5. I read a good book about this as my old man was out in the falklands and I remember as a child collecting a scrap book of snippets. It is in fact very dubious who has the rights of the Island as it has been debated for years since the Spanish left Argentina etc etc something like the 17th century.

    They tried to take it back we defended our people living on the Island and unfortunately with all things like this we paid the price.

    As with Baldricks comment, it's a bad price to pay and I sure as hell wouldn't anyone to die but they do, it's up to us to remember why and to inspire good to come from it - Maybe next time someone will listen.

    I think in closing if the forces hadn't have gone out then we would have regretted the upheaval of the Islands residence and losing a political victory, which I believe was needed to retain a lot of the forces throught the 80's and 90's.
  6. And for those who even a couple of years after the end of the war, talked to the islanders, ate their choccy cake and sat on their cat (accidentally), there was still immense gratitude from them and some still showed the scars both mental and physical of what was an illegal occupation.

    It was regrettable that so many died but what was not regrettable was the islands were cleared of an army of occupation.
  7. God save the Queen!
  8. At the risk of regretting this question, might I ask if there is a story there?

  9. Unfortunately the cat died without dictating its memoirs so my story will never be told.

    Regrettably and/or fortunately, depending on your point of view.
  10. Anybody dying is shoite but I'm just not interested in this worthless excuse for a Foreign minister even having an opinion on it
  11. I am thinking of researching my family tree, to see if any died in the fire of London or the black death, as I am sure I can make the government pay me compensation for my loss if I rattle enough sabres!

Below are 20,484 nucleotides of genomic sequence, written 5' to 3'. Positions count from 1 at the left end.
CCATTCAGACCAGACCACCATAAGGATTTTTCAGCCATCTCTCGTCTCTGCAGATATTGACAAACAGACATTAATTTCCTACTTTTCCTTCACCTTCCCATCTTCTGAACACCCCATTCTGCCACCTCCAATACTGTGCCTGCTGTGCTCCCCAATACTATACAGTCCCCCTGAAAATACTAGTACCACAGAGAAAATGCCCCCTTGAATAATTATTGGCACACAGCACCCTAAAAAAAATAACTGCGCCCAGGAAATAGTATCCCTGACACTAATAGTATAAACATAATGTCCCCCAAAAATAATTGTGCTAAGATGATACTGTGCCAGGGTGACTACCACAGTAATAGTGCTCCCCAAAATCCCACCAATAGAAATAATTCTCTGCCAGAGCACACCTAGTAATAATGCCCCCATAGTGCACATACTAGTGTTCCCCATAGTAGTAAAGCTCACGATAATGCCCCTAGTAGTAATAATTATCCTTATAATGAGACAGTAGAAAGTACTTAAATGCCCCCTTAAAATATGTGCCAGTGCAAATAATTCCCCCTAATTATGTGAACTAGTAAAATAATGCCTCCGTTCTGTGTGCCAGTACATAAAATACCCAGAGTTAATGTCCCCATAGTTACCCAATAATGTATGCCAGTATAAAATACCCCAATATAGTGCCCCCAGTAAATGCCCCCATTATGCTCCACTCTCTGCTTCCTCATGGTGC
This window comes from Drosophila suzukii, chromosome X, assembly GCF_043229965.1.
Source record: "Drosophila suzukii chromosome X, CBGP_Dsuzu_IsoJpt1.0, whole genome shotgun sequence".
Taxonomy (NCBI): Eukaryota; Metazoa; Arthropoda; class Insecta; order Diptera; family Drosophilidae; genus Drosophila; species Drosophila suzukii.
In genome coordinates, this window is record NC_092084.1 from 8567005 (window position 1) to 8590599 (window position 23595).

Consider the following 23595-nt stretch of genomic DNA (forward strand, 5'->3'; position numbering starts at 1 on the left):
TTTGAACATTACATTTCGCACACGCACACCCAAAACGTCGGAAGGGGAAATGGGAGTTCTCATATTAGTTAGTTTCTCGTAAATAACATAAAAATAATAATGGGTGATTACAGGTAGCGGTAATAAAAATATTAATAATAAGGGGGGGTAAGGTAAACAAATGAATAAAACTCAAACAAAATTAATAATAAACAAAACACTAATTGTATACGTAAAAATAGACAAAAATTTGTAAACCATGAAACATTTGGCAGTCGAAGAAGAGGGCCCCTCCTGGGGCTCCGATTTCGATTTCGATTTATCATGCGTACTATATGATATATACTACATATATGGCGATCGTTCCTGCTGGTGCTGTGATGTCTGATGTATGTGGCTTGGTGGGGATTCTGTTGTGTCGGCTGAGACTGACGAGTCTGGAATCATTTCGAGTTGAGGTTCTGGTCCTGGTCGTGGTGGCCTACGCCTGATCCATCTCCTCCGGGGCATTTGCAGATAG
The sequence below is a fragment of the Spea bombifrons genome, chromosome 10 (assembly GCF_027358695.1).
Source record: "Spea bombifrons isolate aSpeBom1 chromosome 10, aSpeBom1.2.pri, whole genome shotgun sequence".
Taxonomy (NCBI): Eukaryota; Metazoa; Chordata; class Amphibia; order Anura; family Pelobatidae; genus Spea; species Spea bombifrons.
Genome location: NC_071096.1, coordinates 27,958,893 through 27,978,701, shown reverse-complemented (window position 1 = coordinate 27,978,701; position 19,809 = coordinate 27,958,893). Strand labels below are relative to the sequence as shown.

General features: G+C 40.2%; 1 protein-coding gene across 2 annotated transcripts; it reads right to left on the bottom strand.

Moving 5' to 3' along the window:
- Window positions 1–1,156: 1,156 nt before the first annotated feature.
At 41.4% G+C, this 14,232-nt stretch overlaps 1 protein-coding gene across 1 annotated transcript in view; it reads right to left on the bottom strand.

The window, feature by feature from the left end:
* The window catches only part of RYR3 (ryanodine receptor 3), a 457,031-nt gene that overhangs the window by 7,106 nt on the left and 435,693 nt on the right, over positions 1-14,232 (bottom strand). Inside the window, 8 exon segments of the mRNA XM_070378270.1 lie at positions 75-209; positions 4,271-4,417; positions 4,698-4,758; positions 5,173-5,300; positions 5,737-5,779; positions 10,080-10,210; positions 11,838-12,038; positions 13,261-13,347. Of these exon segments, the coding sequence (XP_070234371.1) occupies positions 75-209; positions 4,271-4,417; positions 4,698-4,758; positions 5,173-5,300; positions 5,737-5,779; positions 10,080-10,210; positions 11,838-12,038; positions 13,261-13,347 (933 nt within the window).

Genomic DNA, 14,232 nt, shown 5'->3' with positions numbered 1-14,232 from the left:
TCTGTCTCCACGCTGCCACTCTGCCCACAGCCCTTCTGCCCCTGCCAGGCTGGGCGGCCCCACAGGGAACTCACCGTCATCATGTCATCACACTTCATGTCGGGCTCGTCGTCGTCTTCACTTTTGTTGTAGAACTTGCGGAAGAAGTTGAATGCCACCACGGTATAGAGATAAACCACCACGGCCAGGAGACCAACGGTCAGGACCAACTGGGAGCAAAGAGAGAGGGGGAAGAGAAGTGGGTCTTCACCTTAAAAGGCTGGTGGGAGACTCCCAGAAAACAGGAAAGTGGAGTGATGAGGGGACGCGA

12. I'm with PTP on this one. Expressing regret is nothing like an apology. It is not saying we regret our actions, just that we regret that people had to die in that conflict. It is very reasonable to regret the loss of life, on either side, over any issue.
  13. Much as I hate to show any support for the waste of skin currently occupying the post of Foreign Secretary.

    *Liberal mode on* One of the definitions of regret is 'to bemoan or grieve the death or loss of [something]'. Should there not be regret for the death of anyone in conflict? Regret, at least, that we had to resort to armed conflict to resolve a dispute? Granted we aren't always given a choice in the matter but there is no shame in expressing regret that an escalation of circumstances lead to loss of life.

    I feel regret that Hitler didn't give in to international pressure and that the resulting conflict cost the lives of millions. That doesn't mean that I am apologising for the deaths of enemy soldiers at the hands of the British. *Liberal mode off*
  14. Perhaps they families of the 'brave' argie dead would like to see just how much of a sh!thole their sons left the place - perhaps they could dna test the turds that were left on the floor and take them away!

    Argie scum are Argie scum and they should be reminded of that fact before they every leave their fascist safeheaven to visit the FI.

    1. It took them 150 years to be bothered to invade.
    2. They were soo sooooo bothered to keep the islands they jacked it in with the seniors running faster than an Italian when asked to help hold the line by a German.
    3. Their scummy navy LEFT the Belgrano survivours to freeze to death and run home to port BUNCH OF GUTLESS W@NKERS!